So I took a very naive decision and thought to myself, “Let’s go to the factory, be a worker and make my own political profile.” I spent almost four years working in a print factory, and it was tough. The night shift went from 10 pm until 6 am. We’d go to breakfast, drink until the evening and then get back to work. I absolutely dissolved in that world, I became a part of it. I forgot everything about my previous life. I was living in a basement with a severe alcoholic, and I was almost an alcoholic myself because I felt I had no future, no perspective. I took very little photographs at that time. Then, around the age of 24, I started making my way out and after my fourth attempt, I was finally accepted at the FAMU. I spent several years there, which were difficult for me as I was so out of practice and unused to the discipline. I couldn’t connect with my peers because I was older, I had lived another life.

It sounds like you’re describing two worlds. There’s one that’s really difficult, where you’re surrounded by alcoholics, and you’re drawn into alcoholic tendencies, but the other world also seems quite dark, challenging and lonely.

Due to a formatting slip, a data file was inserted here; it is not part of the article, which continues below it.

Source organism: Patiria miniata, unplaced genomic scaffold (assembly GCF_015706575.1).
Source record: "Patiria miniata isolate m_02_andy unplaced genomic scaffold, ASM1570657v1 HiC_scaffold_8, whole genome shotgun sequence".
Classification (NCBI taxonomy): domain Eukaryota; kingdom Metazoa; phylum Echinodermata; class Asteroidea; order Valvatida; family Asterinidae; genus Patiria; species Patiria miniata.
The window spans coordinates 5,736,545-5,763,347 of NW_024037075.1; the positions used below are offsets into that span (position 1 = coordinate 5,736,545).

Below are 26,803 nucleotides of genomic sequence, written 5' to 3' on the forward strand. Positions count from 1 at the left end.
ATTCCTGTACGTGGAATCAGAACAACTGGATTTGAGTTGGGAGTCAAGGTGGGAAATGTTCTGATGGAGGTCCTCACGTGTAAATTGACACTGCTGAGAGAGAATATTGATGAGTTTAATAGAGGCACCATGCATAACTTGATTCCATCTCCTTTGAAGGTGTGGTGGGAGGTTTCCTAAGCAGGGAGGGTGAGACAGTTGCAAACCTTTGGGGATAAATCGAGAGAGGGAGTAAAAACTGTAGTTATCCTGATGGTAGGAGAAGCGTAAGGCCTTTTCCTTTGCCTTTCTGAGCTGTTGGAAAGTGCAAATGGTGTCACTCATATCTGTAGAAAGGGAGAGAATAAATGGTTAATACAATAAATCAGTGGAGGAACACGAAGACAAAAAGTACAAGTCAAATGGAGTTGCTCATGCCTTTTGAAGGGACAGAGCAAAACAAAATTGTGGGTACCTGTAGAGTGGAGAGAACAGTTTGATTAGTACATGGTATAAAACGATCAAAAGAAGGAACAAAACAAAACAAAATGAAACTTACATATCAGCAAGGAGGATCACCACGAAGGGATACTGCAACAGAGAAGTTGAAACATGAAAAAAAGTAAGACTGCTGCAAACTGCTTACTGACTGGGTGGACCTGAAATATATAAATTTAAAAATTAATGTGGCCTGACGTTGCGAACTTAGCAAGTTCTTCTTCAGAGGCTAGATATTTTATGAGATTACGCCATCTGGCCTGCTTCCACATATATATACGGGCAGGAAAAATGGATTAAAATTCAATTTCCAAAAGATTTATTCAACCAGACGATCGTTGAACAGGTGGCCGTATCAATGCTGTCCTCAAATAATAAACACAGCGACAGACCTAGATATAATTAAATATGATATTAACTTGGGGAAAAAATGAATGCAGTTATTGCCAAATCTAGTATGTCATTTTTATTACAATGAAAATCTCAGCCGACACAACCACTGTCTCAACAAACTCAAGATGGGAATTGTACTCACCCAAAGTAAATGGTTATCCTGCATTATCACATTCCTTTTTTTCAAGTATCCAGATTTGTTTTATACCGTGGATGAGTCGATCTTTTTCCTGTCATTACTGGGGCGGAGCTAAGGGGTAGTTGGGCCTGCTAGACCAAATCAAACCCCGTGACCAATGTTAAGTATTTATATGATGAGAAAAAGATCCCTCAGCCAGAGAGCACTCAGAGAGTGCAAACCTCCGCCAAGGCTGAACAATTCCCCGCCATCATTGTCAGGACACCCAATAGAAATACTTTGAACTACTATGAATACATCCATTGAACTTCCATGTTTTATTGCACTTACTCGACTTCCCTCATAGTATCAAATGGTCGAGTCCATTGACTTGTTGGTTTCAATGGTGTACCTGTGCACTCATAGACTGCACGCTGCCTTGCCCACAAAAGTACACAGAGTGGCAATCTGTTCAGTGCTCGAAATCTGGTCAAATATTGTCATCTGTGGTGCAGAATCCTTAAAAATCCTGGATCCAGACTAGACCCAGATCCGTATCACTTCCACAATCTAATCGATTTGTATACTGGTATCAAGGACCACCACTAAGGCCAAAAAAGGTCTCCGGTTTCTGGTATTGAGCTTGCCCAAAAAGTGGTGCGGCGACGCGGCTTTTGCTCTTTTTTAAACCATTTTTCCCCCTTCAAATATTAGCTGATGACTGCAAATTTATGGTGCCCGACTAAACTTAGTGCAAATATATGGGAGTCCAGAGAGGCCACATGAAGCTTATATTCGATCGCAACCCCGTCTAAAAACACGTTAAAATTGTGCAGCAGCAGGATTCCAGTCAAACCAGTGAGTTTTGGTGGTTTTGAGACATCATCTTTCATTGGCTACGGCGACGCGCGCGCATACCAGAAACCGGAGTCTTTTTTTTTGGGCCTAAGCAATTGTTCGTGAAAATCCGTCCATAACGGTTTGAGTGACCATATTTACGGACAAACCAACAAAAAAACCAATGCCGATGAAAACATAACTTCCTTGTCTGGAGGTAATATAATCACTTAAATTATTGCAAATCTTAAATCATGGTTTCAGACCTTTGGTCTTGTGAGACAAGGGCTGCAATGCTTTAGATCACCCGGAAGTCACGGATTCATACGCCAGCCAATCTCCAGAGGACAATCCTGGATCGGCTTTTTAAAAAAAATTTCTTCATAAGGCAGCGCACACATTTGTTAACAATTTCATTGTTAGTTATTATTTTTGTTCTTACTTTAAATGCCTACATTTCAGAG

Yeah, but you know, it was like a spiral. I was living in a society that was at a low point, and then I went to another place where people were somehow more sophisticated, and I had a new society. And then to another and even better one. I started taking pictures of Roma people, and somehow realised around the age of 25 that I was floating through these different societies. I was somehow very empathetic [to the Roma], I was accepted, I spent a lot of time with them, and then I closed the door and opened another one. In the mornings, I taught Vietnamese people and took photos with them. In the afternoon, I spent time with Gypsies. At night, I would go to T-Club, a gay club in Prague, which I felt I was a part of. And in all those moments, I was taking photos.

I wasn’t able to deal with sex properly, I wasn’t able to say “no”.

I wanted to ask you what it was that drew you to the Roma community, specifically, and also the Vietnamese community. But from what you’ve said, your interest sounds more anthropological than anything.